On 29 — 30 September, Kaunas European Capital of Culture 2022 will invite you to the Litvak Forum. Artists, academics, and representatives of the cultural world will speak about the role of culture and art in perpetuating the Jewish memory and heritage, the Litvak identity, and other relevant topics of today. The members of the Litvak Forum Advisory Board are Prof. Antony Polonsky, Prof. Peter Salovey, Prof. James E. Young, Prof. Tsvia Walden, Zev Krengel, Vice President of the Jewish Board of Deputies of South Africa, Prof. Šarunas Liekis, Darius Degutis, Ambassador of the Republic of Lithuania to Australia, Misha Jakobas, founder and former director of the ORT Gymnasium in Vilnius and Gercas Žakas, Chairman of the Kaunas Jewish Community.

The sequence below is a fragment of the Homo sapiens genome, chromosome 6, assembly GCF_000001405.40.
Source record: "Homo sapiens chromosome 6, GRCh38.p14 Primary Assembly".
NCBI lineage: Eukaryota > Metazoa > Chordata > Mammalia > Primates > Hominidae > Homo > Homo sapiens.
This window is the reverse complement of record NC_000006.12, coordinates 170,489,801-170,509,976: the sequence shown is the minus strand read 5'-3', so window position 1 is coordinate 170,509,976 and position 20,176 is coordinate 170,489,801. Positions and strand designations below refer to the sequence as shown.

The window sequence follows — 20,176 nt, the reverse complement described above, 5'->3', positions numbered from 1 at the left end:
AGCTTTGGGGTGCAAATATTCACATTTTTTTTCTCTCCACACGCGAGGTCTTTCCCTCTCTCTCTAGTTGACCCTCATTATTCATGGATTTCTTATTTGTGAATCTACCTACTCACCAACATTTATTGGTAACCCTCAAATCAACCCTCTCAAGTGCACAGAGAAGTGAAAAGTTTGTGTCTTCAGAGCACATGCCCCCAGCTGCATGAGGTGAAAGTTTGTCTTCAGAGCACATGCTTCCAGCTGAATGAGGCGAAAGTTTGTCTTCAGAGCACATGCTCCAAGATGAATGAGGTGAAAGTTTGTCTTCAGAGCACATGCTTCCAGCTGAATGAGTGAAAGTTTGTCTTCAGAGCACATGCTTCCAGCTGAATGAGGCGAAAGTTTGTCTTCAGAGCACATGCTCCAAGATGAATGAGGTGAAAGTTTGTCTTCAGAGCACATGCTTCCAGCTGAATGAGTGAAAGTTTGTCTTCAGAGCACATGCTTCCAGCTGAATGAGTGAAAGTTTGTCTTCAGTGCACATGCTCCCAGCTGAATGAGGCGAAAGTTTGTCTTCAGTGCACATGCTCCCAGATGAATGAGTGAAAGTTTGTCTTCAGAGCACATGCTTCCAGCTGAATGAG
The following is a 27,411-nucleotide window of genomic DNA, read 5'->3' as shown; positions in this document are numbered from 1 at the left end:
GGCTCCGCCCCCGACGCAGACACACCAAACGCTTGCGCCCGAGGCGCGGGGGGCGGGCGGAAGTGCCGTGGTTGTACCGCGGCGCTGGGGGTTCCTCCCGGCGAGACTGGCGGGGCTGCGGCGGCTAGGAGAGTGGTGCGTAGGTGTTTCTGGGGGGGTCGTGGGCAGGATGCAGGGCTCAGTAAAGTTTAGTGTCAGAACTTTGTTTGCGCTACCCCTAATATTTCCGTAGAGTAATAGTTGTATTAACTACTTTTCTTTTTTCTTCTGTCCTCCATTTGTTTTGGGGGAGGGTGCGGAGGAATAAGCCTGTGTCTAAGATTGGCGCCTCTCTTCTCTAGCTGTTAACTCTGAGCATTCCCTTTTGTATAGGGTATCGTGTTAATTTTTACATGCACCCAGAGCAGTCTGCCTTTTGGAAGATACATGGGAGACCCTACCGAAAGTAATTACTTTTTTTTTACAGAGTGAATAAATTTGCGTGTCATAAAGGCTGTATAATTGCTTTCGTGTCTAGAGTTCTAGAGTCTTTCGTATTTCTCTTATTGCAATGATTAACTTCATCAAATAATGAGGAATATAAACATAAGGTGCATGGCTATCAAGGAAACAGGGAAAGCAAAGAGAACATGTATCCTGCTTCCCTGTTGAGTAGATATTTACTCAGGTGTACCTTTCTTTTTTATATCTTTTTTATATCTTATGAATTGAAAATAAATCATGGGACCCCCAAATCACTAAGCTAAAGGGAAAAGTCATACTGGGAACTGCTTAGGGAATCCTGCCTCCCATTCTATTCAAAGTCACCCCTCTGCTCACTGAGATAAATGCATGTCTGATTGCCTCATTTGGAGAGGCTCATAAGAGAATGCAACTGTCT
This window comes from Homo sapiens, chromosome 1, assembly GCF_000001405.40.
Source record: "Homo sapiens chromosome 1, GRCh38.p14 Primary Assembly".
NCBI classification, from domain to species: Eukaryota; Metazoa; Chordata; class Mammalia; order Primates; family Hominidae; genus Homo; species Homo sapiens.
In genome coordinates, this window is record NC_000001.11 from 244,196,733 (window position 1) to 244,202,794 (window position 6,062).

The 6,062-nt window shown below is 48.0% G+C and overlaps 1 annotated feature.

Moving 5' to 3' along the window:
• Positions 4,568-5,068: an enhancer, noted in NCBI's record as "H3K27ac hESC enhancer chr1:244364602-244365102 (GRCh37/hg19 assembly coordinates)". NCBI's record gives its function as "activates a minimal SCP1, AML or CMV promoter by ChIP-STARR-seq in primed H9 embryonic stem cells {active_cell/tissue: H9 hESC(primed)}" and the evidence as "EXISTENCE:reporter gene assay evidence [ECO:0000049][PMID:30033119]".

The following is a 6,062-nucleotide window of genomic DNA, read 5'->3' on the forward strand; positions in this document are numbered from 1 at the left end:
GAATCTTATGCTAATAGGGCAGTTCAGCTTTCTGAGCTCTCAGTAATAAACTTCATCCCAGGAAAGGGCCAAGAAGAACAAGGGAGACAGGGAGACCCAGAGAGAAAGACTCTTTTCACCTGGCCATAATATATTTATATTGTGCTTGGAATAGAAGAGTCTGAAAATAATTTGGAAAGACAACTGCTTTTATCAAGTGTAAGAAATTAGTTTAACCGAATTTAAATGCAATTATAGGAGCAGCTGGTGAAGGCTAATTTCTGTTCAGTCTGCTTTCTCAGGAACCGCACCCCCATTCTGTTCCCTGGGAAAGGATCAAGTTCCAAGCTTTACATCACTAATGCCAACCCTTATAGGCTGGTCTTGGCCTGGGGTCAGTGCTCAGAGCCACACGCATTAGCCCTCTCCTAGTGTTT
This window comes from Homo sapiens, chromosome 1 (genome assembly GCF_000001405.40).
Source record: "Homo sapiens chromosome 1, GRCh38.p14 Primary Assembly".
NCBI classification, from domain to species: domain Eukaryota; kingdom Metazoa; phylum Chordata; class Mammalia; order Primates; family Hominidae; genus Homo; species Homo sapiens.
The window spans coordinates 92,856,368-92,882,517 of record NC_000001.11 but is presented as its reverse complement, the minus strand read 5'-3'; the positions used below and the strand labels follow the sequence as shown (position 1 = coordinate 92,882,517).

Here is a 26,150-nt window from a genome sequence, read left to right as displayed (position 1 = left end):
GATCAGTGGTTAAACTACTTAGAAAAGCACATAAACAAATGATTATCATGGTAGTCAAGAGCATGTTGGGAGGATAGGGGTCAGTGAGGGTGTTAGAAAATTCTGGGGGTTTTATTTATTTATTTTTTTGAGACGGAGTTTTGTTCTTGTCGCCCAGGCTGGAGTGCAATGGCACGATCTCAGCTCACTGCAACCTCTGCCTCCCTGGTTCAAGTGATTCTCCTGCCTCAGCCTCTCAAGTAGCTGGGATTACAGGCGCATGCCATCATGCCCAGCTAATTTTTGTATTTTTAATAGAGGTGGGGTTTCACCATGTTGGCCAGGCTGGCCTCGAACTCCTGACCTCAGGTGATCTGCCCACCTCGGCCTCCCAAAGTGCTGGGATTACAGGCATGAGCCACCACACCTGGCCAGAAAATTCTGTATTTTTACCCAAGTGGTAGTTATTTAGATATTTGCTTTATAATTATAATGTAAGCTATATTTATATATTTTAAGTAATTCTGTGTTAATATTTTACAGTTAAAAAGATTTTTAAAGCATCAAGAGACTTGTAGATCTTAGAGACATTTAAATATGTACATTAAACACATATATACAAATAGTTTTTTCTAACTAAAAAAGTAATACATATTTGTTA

The Litvak Forum will offer a rich programme of concerts, exhibitions, performances, and meetings with artists, including one of the largest musical projects, Kaunas Cantata — written especially for Kaunas by South African composer Philip Miller in collaboration with artist Jenny Kagan (UK) and local musicians. The work is an immersive musical experience, inviting listeners to delve into the city’s multi-ethnic past and the complex stories of Kaunas. The forum’s programme also includes a concert of Yiddish songs performed by Marija Krupoves, and a traveling klezmer orchestra who will evoke the Jewish memory in Kaunas district towns.